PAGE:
Whitedirt.com – A. Laurie Palmer
Wishing you health happiness excitement and good fortune!
This is the pure white dirt you grew up with, the dirt you are made out of because you dug it up in the back fields and secretly ate handfuls of it as a young child, and because your mother ate it when she was pregnant with you—though it was only later you found out that your mother ate dirt—and after that you didn’t have to be secret about it. You could dig together then, heading out to the tender spot in the back fields where no grass grew because the ground grew instead. This cache of pure white clay, a clay so smooth and creamy, so fine-grained, that your tongue ached to push it against the surface of your mouth, and feel it crush and fall apart, the inarticulate flavors of the ground releasing. This is the same ground that you stand on, or, rather, stood on, the ground that bore you, that bore your mom too, that held you, at least then, for a bit, at the start. This is not Georgia’s famous red dirt but what lies underneath the red and the black dirt, its pure white inside, its middle—this is the same dirt! Shipped to you in a sterile Ziploc bag, packed in cardboard, you can hold it. We will send you some, from Georgia, to wherever you are, for you to hold and to eat. If you buy six boxes we will give you a discount and pay the postage, to wherever you and your kind have fled to, anywhere, so long as it’s in the United States. We will sell you back the dirt that you didn’t need to own. The dirt that was just there, then, like the air was just there, along with the woods and the water, the crows and possums, the longleaf pine, the turkey oak and the little blue-stem.
Our white dirt is a pure and naturally-made product, derived from ancient times, when Georgia’s rivers slid across the crystalline rocks of the upper Piedmont, then dropped their white silt at the fall line as their mouths opened into a shallow cretaceous sea. Our white dirt fanned out, sunk and rested there, for more than centuries, for eons. The sea rolled back. We arrived bewildered. We called it all ours and made you leave. We pushed you out of Dahlonega, where the dirt looked like it might turn a profit, and where we used your word for its name: yellow. We wanted you out of the way. We pushed you first to Tennessee, where John Ross wore a waistcoat and his daughters, high collars in spite of, or because of, being Cherokee. In 1838 we gave you blankets from the hospital, and no food, and we made you leave again. You had to walk without shoes or food, not even dirt to eat because the ground was either swampy or frozen, and we made you move.
We thought we would dig money out of the ground in Dahlonega, Georgia, in 1829. The first tidbits of gold flashed a false alarm; we couldn’t make it pay. You left down a long road towards Oklahoma, where the dirt on the surface is also red. You left names behind in Georgia—Alapaha, Catoosa, Chattahoochee, Chatooga, Chickamauga, Chicopee, Echota, Hahira, Hiawassee, Muscogee, Nahunta, Ochlocknee, Senoia, Suwanee—and you left a flower. We made it Georgia’s State Flower: the Cherokee Rose is white in the center for the tears of the mothers who watched their children die, gold for the gold we took from your lands, and seven leaves on each stem for the seven Tribal clans. We have that flower and we have those names, and now, finally, we have figured out how to mine the gold in Dahlonega and make it pay.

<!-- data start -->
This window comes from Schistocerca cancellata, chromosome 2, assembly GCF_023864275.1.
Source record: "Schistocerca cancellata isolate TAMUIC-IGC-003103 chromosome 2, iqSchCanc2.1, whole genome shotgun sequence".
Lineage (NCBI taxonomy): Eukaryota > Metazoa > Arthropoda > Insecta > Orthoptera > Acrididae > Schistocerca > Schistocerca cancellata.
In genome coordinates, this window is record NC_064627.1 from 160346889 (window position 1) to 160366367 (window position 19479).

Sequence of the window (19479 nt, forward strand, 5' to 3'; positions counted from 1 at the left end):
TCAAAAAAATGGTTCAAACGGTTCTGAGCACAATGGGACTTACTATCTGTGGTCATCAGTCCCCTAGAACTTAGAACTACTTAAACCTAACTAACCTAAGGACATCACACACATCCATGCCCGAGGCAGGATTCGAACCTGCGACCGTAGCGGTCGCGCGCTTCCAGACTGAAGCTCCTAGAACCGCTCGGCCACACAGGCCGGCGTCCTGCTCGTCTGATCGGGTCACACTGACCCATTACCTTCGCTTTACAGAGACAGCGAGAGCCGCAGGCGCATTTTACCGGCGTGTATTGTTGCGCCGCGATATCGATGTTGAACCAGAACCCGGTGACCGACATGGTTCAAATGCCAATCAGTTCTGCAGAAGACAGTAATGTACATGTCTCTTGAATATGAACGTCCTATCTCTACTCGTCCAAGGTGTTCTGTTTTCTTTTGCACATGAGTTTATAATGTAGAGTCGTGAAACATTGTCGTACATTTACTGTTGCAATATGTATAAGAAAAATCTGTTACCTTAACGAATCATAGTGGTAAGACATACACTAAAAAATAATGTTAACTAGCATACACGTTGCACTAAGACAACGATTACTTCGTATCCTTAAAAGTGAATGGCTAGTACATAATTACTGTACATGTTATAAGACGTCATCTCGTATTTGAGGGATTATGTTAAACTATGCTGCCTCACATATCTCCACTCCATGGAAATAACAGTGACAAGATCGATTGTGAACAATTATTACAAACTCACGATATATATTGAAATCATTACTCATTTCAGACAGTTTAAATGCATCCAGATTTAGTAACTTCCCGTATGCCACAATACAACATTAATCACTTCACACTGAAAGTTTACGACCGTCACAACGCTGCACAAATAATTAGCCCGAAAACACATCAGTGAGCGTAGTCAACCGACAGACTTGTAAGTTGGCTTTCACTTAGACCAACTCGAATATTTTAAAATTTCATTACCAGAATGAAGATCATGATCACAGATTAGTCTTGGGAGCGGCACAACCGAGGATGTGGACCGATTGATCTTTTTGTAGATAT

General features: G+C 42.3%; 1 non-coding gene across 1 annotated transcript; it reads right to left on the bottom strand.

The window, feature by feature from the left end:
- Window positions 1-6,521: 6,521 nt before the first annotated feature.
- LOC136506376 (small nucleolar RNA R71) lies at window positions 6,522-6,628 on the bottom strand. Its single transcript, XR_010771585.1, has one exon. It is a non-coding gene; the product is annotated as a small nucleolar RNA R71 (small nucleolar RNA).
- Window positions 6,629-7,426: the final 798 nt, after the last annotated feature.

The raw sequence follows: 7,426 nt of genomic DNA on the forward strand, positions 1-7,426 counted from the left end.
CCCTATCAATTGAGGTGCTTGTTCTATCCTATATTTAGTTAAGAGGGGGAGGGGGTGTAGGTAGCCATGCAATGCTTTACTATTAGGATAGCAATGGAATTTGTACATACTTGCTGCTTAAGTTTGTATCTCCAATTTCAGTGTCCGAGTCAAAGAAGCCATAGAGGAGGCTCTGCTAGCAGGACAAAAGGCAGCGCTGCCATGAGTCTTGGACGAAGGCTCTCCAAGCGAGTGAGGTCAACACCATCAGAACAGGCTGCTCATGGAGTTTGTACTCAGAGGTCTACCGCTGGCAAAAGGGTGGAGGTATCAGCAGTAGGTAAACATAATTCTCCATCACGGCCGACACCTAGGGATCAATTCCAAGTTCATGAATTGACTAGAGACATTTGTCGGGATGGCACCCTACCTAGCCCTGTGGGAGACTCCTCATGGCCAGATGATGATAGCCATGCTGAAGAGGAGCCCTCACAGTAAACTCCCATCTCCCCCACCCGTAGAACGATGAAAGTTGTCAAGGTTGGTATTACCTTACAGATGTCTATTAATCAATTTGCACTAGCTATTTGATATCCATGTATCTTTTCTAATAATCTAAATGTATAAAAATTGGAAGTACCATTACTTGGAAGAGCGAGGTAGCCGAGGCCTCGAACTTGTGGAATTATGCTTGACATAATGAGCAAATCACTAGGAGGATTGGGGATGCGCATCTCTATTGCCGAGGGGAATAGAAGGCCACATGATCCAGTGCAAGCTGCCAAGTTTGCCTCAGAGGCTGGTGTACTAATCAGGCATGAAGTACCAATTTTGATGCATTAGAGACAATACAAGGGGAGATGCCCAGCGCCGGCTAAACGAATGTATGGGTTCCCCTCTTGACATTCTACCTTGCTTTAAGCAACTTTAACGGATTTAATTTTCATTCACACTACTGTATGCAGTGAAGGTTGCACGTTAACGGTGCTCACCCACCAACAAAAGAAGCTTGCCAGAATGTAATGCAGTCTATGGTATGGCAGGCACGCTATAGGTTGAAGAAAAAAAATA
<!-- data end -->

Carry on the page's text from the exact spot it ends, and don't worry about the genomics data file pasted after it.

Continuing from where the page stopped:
And now you can buy back some of the land that you had to leave behind, that you might just be craving: $9.95 for 2 pounds—it’s a small price to own and hold again some of what once was yours—or rather, I keep forgetting, you don’t see it that way, and that was part of the problem with you. You never thought of land as something you owned but something that was just there, like the quail, and the mourning dove.
But you aren’t allowed to exist unless you pay for the ground that you stand on, the dirt that supports you, that holds you—if you can’t pay for it, you can’t stand on it, there is no space for your body to be in the world if you can’t pay for the space it takes up—and even if you can pay… Some of you are still not allowed to have land. The company men who arrived on your front porch, with clipboard in one hand holding the other glad-hand out, with a smile especially wide for Black farmers, those of you who had only recently acquired your land—how did you do that, anyway? It couldn’t have been legitimate. You hadn’t even been freed for that long, and you were also, technically, immigrants—well, so were we, but we had the clipboards, the whips—all the kaolin men were doing was finding a way to take back what was white.